Kamis, 16 Oktober 2008

Can a nation’s history be both fact and fiction?

Singapore was first mentioned in 1365 in the Javanese ‘Nagarakretagama’ as ‘Temasek’ or Sea Town. A third-century Chinese account described Singapore as “Pu-luo-chung’ or island at the tip of a peninsula. But, it was from the 14th century, following a Sumatran prince mistaking a tiger for a lion, that the Sankrit term ‘Singapura’ or Lion city gained currency. It was Sir Stamford Raffles, a 19th century British civil servant, who founded Singapore in 1819. An official of the East India Company; Raffles combed the Straits of Malacca for a small trading station to counter the Dutch influence in the area. The tiny fishing village of Singapore was perfect because it was at the crossroads of the East and West.
Raffles did not just discover Singapore. He literally laid the city’s foundations. After establishing a trading post, he planned to build a business quarter on one side of the Singapore River. But, because it was low-lying, he ordered a small hill to be excavated to fill up the area. Today, that land is the core of the city and the heart of Shenton Way, Singapore’s answer to Wall Street.
Can a melting pot have its own distinct flavor?
Singapore retains its special multiracial quality acquired from its early days when Arabs Chinese, Europeans, Indians, and Straits-born Chinese (or Peranakan) came to live side by side with the indigenous Malays. Today, the population approaching the four million mark has forged a single national identity, so much so that you are likely to hear someone regard himself as a Singaporean first before Chinese, Malay, Indian, and Eurasian. The testimony to this is the island itself where the layers of the three main races complement and supplement each other. From enclaves such as Chinatown, Geylang Serai, and Little India to the Asian Civilizations Museum to any public hawker centre where one can find any of the culinary delights of the respective races, the mood is warm, friendly and harmonious.
Being in Singapore the so much to see and do
1. Festival of the Hungry Ghosts (22 Aug to 20 Sept)
Various venues
According to Taoists belief, the gates of hell are thrown open during the seventh month of the Chinese Lunar Year, and spirits are allowed to wander the earth for the whole month. To appease these homeless spirits, sumptuous banquets and Chinese operas are held. On addition, candles and joss-sticks are lit in a row in front of some Chinese homes and ‘hell currency’ notes are burnt as offerings. Outdoor concerts and colorful ‘wayangs’ (Chinese street operas) can be seen on street corners in Chinatown and other venues throughout the island.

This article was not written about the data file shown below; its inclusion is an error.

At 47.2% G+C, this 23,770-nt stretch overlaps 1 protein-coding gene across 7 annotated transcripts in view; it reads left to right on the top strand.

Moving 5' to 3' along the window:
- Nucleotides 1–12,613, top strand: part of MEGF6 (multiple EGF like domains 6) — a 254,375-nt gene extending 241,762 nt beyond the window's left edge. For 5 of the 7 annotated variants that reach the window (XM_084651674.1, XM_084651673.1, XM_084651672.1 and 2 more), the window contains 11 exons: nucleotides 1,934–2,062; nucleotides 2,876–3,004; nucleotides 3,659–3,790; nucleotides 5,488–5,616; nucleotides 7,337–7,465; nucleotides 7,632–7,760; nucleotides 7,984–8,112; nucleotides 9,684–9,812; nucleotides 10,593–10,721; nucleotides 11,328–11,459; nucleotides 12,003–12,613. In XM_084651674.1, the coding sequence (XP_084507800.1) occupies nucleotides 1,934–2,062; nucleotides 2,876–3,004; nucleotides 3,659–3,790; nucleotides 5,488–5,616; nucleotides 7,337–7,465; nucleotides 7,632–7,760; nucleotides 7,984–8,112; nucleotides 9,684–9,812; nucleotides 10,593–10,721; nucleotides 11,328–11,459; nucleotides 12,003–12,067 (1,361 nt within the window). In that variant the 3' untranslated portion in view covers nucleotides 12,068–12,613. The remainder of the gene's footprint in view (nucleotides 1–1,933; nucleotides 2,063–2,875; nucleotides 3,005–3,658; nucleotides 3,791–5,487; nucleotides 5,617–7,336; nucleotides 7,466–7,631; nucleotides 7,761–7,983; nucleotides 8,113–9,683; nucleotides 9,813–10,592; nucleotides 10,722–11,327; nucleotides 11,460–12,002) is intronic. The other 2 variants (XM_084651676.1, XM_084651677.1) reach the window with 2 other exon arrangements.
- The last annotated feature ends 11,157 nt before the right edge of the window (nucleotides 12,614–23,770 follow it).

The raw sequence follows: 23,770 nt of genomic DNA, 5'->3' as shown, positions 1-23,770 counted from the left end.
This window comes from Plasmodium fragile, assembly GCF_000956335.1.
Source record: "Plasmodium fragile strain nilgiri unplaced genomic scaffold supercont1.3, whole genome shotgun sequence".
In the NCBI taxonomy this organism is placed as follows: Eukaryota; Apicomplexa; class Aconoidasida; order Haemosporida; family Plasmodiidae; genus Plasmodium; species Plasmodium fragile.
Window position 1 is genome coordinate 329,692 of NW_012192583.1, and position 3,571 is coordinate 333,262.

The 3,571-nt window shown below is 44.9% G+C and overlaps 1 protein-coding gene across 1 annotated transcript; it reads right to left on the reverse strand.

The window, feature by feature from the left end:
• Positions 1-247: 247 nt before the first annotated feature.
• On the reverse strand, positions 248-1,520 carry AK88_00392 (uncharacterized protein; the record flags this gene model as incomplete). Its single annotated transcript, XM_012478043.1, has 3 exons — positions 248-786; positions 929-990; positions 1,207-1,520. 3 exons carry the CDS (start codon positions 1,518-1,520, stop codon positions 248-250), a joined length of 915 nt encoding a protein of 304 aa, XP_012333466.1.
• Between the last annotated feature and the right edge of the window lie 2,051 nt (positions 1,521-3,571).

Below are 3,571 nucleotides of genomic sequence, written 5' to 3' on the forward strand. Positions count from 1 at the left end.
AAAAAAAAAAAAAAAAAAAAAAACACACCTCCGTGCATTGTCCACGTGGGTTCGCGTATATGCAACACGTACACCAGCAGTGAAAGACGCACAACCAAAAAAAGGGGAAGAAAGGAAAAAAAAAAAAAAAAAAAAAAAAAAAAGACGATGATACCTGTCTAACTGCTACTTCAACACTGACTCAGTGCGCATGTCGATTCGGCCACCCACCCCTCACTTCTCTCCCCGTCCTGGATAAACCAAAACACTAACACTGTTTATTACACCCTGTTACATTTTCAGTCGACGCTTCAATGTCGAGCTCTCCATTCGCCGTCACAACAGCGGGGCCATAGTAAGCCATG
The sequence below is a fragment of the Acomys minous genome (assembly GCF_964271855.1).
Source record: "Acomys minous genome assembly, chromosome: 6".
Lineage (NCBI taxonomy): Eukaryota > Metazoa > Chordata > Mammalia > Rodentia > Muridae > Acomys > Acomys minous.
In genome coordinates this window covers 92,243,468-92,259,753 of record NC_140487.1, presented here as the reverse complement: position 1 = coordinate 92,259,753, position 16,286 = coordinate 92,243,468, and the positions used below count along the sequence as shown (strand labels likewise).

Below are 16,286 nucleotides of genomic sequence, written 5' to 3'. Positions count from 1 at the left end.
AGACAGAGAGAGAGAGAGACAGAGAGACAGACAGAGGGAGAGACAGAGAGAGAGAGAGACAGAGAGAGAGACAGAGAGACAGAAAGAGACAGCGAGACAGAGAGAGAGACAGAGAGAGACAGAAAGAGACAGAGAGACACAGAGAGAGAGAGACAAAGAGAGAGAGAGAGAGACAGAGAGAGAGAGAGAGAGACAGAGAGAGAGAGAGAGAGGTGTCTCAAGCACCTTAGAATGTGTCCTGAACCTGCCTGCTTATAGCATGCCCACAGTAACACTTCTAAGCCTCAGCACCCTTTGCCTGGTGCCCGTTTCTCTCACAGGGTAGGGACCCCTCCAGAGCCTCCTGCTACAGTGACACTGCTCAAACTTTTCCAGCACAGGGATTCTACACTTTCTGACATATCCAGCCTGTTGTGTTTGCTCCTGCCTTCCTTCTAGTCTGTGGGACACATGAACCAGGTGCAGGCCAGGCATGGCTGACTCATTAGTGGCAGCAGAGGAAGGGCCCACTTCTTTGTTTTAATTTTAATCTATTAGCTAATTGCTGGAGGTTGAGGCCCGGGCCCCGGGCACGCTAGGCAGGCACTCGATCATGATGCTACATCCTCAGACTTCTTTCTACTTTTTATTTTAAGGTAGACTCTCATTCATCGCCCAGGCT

2. Singapore River Fiesta (1 to 15 Aug)
Singapore River
Adding to the color and festivity of the National Day celebrations is the Singapore River Fiesta with an exciting calendar of events lasting two weeks. There’s dancing with the Read Bridge Marathon Party, Red & White Party and Golden Bridge Party, fireworks and music with the Singapore Symphony Orchestra and a Rivers of the World Carnival. And if you’re in the mood for some competition, join in the Birthday Cake Contest and the Great Singapore Duck Race. Special promotions are also offered by the shops and restaurants along the Singapore River.
3. The Singapore Carnival (30 Aug)
East Coast Park
A day of bustling activities at this carnival starts with the Great Singapore Workout. There are also pockets of performances and parades as well as events such as canoe races, sports stations, displays of air defense systems, photography exhibitions and health fairs. Admission is free those wanting to participate in the Great Singapore Workout should contact the Singapore Carnival Organizing Committee at phone: 34052662
4. Singapore International Film Festival (Apr/May)
Capitol cinema / various Golden Village Cinemas
The film festival showcases award-winning and critically-acclaimed film with no less than 150 features and short films from 35 countries.
5. Singapore Festival of Art (May / Jun)
Various venues
Witness cutting-edge performances alongside a bonus fringe festival. Highlights include modern dance, Japanese Kabuki, Shakespearean plays and mime shows.
6. Singapore Food Festival (1 to 31)
Savour delectable servings of coal, international and New Asia-Singapore cuisine whipped up in hawks centers and gourmet restaurants. Join in special events such as the Gourmet Safari.
7. Thaipusam (10 Feb. 99)
Chettiar Temple
This festival is awesome display of mind over matter as entranced devotees walk a three-kilometer route with the enormous kavadis (portable-shrines) pierced to their bodies by spikes and skewers.

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